TOPICS ON MECHANICS

PRELIMINARY DESIGNS IN SHIP BUILDING

The method in ship-building varies very much with the different types of ships and the conditions under which they are constructed. Those which are to carry about two thousand passengers with a large crew must be designed to keep speed of about 28 1/2 knots in average weather. They must have a reserve of power against unforeseen delay, such as fog or bad weather patches. Speed is of the greatest importance for liners and units of the merchant fleet and as such have to be run at a profit.

Before the final design is chosen, a great deal of preliminary calculation and drawing-office work have to be undertaken, and many alterations must be considered.

One of the most important points to be settled when designing a ship is the length, as it has a close relationship to the breadth, draught and displacement of the vessel.

As the hull is curved in every direction, the plan is done by drawing three views and since the ship is symmetrical, only half of each view is actually drawn out.

The ship is divided longitudinally into a number of equidistant and imaginary points known as displacement stations. At each one of them a cross-section of the hull is drawn. Those abaft midships are drawn as half sections on one side of the centre line and those forward of midship are shown on the other side. These two sets of half sections are known as fore-body and after-body sections. In addition to the centre line, there are other imaginary reference lines such as the water-lines, or the horizontal parallel lines at right angles to the vertical centre lines. The bottom one, the base line or bottom of the ship, is the top of the keel plate. Then there is a series of vertical lines, parallel to the centre lines and spaced equidistantly from it known as bow-lines in the fore-body and buttocklines in the after-body.

Displacement is the volume in cubic feet of a ship up to a given load draught. This is the distance between the bottom of the ship and the water-line or the depth of the submerged portion of the vessel. Displacement, which is usually referred to as so many tons weight, is really the submerged volume of the hull in cubic feet divided by 35 since a ton of salt water occupies 35 cubic feet of space. Thus, displacement actually represents the amount of sea water displaced by the ship. If it were possible to build a ship of the shape of an oblong box, the problem of displacement would be comparatively easy. Here the displacement would merely be the product of the length, breadth and submerged depth or draught.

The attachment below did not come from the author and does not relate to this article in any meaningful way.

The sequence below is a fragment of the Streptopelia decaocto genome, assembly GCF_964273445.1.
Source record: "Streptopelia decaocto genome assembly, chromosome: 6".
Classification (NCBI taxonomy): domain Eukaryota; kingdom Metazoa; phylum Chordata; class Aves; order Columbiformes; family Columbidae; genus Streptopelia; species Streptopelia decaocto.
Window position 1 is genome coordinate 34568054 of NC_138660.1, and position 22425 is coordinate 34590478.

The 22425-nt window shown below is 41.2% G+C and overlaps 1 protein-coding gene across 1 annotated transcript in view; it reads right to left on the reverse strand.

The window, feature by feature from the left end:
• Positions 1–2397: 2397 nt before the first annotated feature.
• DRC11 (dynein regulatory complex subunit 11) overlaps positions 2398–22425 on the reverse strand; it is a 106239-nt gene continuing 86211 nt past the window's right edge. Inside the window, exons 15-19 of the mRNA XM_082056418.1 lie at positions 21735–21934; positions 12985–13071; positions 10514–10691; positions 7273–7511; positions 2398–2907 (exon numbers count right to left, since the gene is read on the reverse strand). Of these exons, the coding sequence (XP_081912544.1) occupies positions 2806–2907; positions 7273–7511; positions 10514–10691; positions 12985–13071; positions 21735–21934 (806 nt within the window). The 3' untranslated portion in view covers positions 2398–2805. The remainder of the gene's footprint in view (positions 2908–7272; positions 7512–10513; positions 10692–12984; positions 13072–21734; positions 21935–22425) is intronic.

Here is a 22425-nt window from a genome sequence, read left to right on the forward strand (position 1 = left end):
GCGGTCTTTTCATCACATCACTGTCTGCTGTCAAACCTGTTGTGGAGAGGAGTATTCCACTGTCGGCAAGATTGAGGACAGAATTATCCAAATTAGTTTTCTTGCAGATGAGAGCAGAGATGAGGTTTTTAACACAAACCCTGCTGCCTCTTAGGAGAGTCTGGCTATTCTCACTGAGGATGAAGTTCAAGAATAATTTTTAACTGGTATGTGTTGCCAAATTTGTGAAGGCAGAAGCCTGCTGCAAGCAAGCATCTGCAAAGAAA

Our modern great steel ocean-going ships owe much of their strength to the welding methods which bind their parts firmly together.

Welding saves weight too. This is an important fact in figuring the cost of building a ship, since added weight means more cost. For instance, in old times ship bodies were riveted. In some ships built during the second world war, welding replaced riveting. About 10 % of the ship's weight was thus removed and both the speed and the efficiency of the ship were increased.

Welding was first used in ship-building by Henry Kaiser , who reached a marvellous record in building speed . Three hundred days were required to build a ship during the first world war , but the first Kaiser ship for the second war was delivered in 226 days , then the tenth ship of the same class was built in 146 days. Later ninety-nine days were taken to produce the seventeenth ship. Further ships were produced first in ten days, then in only four. In the coming years the world was amazed by the unbelievable production rate of one ship every day.

Kaiser accomplished the miracle of quick ship production by introducing the welding method. A single ship had needed 650,000 rivets. Welding reduced this number to less than four per cent. He employed thousands of welders including many women. He also changed many other expensive as well as slow processes.

MECHANICAL SHIP PROPULSION

The most important prime-movers in ship propulsion are reciprocating-steam engines, gas turbines, steam turbines and internal combustion engines including the diesel type. Nowadays nuclear reactors constitute more than a promise in this branch of engineering.

Steam is the most valuable source of marine power. It is usually generated by the burning of fuel oil in watertube boilers.

The Scotch-marine boiler, a fire-tube class, is no longer built, though many old ones are still in use. The most popular boiler is a two-drum type with bent water tubes. These boilers are equipped with water-cooled furnace walls, superheaters and sometimes with air-heaters.

The day of the reciprocating steam-engine, once in universal use, is past. Its efficiency is so much lower than that of the steam turbine or diesel engine, that it is no longer justifiable economically.

Marine steam turbines are usually arranged in two parts, a highpressure and a low-pressure casing, the rotors of which are both geared to the propeller shaft.